The whole reason for Cinco De Mayo is the Mexican's military expulsion of the French Empire. Prior to that there was an interesting period when Mexico was ruled by the Emperor Maximillian and his lovely, doomed wife, Carlota. They did it very ala francais, too. See their Sleeping Beauty coach in the museum in Guadalajara and you get the picture. You can still see the Gallic influence on architecture and, less happily, the legal system. And they never worried about whether they were seeing the Real Mexico. Until the Real Mexico came and killed them.
Why is this historic drivel important to you? One word: bakeries. The French may have lousy law and government and self-esteem issues, but they sure can cook. One legacy of their aborted Napoleonic rule is that even the small towns in Mexico have good French bread. The most common form is the bolillo, a split top, tapered, loaf the size of your palm and thick as your wrist. Chewy and substantial. Many places also have baguettes, rolls, or various forms of Frog Bread. A traveler's standby for generations.
But man doth not live by... etc. You also get a yin for some sweets now and then. So you're in luck. You probably didn't think you could get a yummily frosted, flaky-layered napoleon or sticky eclair in Latin America, but guess what? Those treats and many, many more await. There are dozens of bakeries in downtown TJ alone - and fresh-baked bolillos are available even in supermarkets like Gigante at Second and Revolucion or Calimax at Second and Constitution (in Gigante, a clear plastic spiral chutes hot rolls right down from the second floor bakery). But I've spotlighted three very special bakeries worth signalling out as worthy of attention.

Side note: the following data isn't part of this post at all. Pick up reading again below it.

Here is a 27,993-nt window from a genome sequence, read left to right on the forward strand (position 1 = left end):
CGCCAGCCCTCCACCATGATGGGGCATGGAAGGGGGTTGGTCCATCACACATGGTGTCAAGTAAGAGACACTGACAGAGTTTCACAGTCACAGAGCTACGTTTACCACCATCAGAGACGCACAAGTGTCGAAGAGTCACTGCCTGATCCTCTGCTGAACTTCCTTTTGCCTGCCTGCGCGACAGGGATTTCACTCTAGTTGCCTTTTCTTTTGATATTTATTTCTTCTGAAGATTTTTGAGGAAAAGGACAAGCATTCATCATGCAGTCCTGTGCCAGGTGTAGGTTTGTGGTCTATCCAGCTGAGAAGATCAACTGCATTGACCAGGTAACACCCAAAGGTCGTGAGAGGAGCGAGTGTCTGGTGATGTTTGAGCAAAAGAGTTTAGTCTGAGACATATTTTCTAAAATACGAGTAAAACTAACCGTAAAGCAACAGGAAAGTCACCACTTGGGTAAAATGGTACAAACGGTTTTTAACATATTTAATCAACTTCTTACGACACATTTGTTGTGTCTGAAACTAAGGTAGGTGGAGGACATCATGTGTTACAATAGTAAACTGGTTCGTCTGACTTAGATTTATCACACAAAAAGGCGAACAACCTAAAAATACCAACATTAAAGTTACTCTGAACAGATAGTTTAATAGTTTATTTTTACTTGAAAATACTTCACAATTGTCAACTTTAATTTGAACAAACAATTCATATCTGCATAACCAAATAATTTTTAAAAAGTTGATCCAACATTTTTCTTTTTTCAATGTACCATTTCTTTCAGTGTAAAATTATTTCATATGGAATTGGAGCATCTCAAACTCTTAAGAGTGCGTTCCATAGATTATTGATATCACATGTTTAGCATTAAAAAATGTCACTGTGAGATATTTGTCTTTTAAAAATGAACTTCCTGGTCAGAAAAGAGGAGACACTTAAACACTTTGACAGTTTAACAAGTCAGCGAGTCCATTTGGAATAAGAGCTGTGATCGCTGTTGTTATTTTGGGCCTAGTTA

Starting with San Ysidro. Located on Second (Juarez) right next to the Cathedral (another thing locals doth live by) San Ysidro is a Cadillac of bakeries. Sure they have bread, if you want to be pedestrian, but first you have to get by racks of lavish cakes, towering stacks of donuts, baked sandwiches, tortes, cookies, fruit-topped tropic isles of glucose, multi-layered muthahs of munch, gooey little landmines of greed, cream-filled carambas, meringue mambos, and visions of sugarplums.
As with all Mexican bakeries, you grab a huge tray and snappy tongs when you come in, then wander around heaping the tray before taking it up for bagging and charging. If you haven't run amok and embarrassed yourself lately, this would be a good time and place. My only problem is meeting the eyes of children who are confined to one lousy cookie while I snatch pineapple danish and cream filled horns. Hell with the little snots: there has to be some payoff for getting old and having to work, and being childish is as good a reward as any.
There's not much point in detailing this place. It's crammed full of incredible goodies and they don't cost much. Have at it. Oh, if that's not enough, the sidewalk window sells the chickens you see roasting on spits in front of you. Around four dollars with the trimmin's. Remember what Mom said, though: don't eat your dessert first.